EEF response to the apprenticeship levy consultation

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Manufacturers have a proven track record in offering high-quality apprenticeships. Over seven in ten EEF members offer apprenticeships. There is some difference by size with 92% of large manufacturers stating they offer apprenticeships to bring in new skills to the workforce compared to 78% of medium size companies and 62% of small firms.

Apprenticeships give manufacturers the opportunity to shape their training programmes so they are confident that the learner will make every success in the job role offered to them upon completion.  Three-quarters of EEF members saying all their apprentices stay with them after they have finished their apprenticeship, it is an investment that clearly pays off. Manufacturers also see apprenticeships as a way to secure the next generation of workers the industry needs with almost half saying they offer apprenticeships to get more young people into manufacturing.

Manufacturers support the government’s ambitions to create more high quality apprenticeships, such as those in manufacturing. Government’s three million target will be challenging. Manufacturers are nevertheless willing to play their part and support the creation of a number of new quality apprenticeships with government support. Delivering quality apprenticeships must remain the government’s priority, above quantity. Manufacturers see quality as defined by outcomes – likely to be influenced by the length of the apprenticeship, level of qualification attained and career prospects (long-term employment, opportunities for career progression, salary levels) which result from the successful completion of the apprenticeship. It is against this background that EEF is responding to this important consultation.

Manufacturers have a proven track record in offering high-quality apprenticeships. Apprenticeship reform, including the proposed new levy, must then better support the creation of more apprenticeship starts in industries such as manufacturing, which deliver gold-standard apprenticeships. We therefore want to see a commitment from government to better support the manufacturing industry to increase the number of apprenticeships to represent 20% of all starts – up from the current 15% of all starts. If the target for government is to create 600,000 starts per year (to achieve its 3 million target), we would want to see 120,000 of them in engineering and manufacturing technologies. Any proposed levy system must operate in a way that ensures the government meets this target.

The stated objectives of the levy are to increase the level of employer investment and increase the number of quality apprenticeships starts over the Parliament to 3 million. There is a real risk however, that the levy - in its current form - will lead to some employers rebadging training as an apprenticeship or reducing their investment in high-quality, long-term apprenticeships, simply in order to off-set the levy. Some may disengage with apprenticeships altogether.  Neither of these actions will result in meeting the government’s 3 million target or indeed our own target as stated above. The case that a levy, in the form which has been announced, will lead to the creation of 3 million quality apprenticeship has not therefore yet been made.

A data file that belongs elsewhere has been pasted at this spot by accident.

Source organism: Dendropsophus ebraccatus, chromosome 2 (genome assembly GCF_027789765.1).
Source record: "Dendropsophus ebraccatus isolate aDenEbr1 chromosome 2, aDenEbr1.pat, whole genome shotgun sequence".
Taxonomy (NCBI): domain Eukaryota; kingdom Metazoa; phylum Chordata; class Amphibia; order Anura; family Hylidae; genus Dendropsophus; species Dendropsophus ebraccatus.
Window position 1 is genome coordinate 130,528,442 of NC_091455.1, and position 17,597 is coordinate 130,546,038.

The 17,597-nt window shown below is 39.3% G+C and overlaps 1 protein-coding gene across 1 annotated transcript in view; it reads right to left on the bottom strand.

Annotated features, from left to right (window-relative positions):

There is a perception that the levy is a tax, and comes at a time when business costs are set to rise. The potential loss of tax relief on employer pension contributions, the impact for some of the new National Living Wage, and the new skills surcharge on those recruiting non-EEA workers together create a perception that the new government is burdening business unreasonably.  

 

However, given the commitment expressed by the government to pursue an apprenticeship levy, we have made the following recommendations:

  1. The levy contributions from larger firms must not be used to fund non-levy payers. Non-levy payers must continue to be supported directly by government.
  2. Government must meet all the training costs needed for level 2 English and maths and other functional skills.
  3. Every £1 paid into the levy must be spent on apprenticeship provision– with government funding any administration costs and no quango intermediaries involved.
  4. The levy must deliver the announced policy commitment that employers can get back more from the levy than they pay in. Should this result in the levy being overspent, then government must subsidise the overall funding pot to ensure employers can continue to recruit apprentices as their business needs.
  5. Those employers paying into the levy must have flexibility on what it is used for, including costs associated with training apprentices.
  6. Government must not take this policy is isolation. There is an immediate need to address issues such as increasing the quality and quantity of the candidate pool and access to quality, relevant provision.
  7. The levy, and the vouchers, must be simple for employers, of all sizes, to operate.
  8. The levy, and its rate, must remain predictable and stable over time.
  9. Employers should be involved in setting the levy rate, and deciding upon its distribution, which could include all forms of vocational training, and be free to allow greater support for employers providing higher quality apprenticeships.

 

Read our full response below.

Author

Head of Education & Skills Policy

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